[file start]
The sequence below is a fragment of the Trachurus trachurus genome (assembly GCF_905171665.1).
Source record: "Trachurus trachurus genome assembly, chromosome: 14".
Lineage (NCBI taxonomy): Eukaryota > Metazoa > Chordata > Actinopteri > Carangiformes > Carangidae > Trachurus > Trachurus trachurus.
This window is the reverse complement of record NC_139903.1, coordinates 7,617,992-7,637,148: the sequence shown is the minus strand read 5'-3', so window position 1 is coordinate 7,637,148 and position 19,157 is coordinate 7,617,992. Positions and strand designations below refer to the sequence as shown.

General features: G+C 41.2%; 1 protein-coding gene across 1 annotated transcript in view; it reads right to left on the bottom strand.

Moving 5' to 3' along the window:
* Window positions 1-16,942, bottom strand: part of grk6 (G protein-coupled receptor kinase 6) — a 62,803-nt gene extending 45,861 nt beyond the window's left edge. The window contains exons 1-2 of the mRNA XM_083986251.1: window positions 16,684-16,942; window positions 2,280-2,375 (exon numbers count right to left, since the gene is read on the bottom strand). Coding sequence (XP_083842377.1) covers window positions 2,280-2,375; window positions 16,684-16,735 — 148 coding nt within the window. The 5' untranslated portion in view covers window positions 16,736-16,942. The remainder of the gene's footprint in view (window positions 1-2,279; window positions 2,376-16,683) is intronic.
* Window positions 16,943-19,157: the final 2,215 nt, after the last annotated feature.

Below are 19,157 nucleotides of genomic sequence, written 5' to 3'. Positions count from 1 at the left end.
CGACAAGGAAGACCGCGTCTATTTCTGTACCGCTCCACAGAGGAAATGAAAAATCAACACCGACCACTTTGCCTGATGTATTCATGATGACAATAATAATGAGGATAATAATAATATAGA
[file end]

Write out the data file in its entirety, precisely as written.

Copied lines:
The sequence below is a fragment of the Trachurus trachurus genome (assembly GCF_905171665.1).
Source record: "Trachurus trachurus genome assembly, chromosome: 14".
Lineage (NCBI taxonomy): Eukaryota > Metazoa > Chordata > Actinopteri > Carangiformes > Carangidae > Trachurus > Trachurus trachurus.
This window is the reverse complement of record NC_139903.1, coordinates 7,617,992-7,637,148: the sequence shown is the minus strand read 5'-3', so window position 1 is coordinate 7,637,148 and position 19,157 is coordinate 7,617,992. Positions and strand designations below refer to the sequence as shown.

General features: G+C 41.2%; 1 protein-coding gene across 1 annotated transcript in view; it reads right to left on the bottom strand.

Moving 5' to 3' along the window:
* Window positions 1-16,942, bottom strand: part of grk6 (G protein-coupled receptor kinase 6) — a 62,803-nt gene extending 45,861 nt beyond the window's left edge. The window contains exons 1-2 of the mRNA XM_083986251.1: window positions 16,684-16,942; window positions 2,280-2,375 (exon numbers count right to left, since the gene is read on the bottom strand). Coding sequence (XP_083842377.1) covers window positions 2,280-2,375; window positions 16,684-16,735 — 148 coding nt within the window. The 5' untranslated portion in view covers window positions 16,736-16,942. The remainder of the gene's footprint in view (window positions 1-2,279; window positions 2,376-16,683) is intronic.
* Window positions 16,943-19,157: the final 2,215 nt, after the last annotated feature.

Below are 19,157 nucleotides of genomic sequence, written 5' to 3'. Positions count from 1 at the left end.
CGACAAGGAAGACCGCGTCTATTTCTGTACCGCTCCACAGAGGAAATGAAAAATCAACACCGACCACTTTGCCTGATGTATTCATGATGACAATAATAATGAGGATAATAATAATATAGA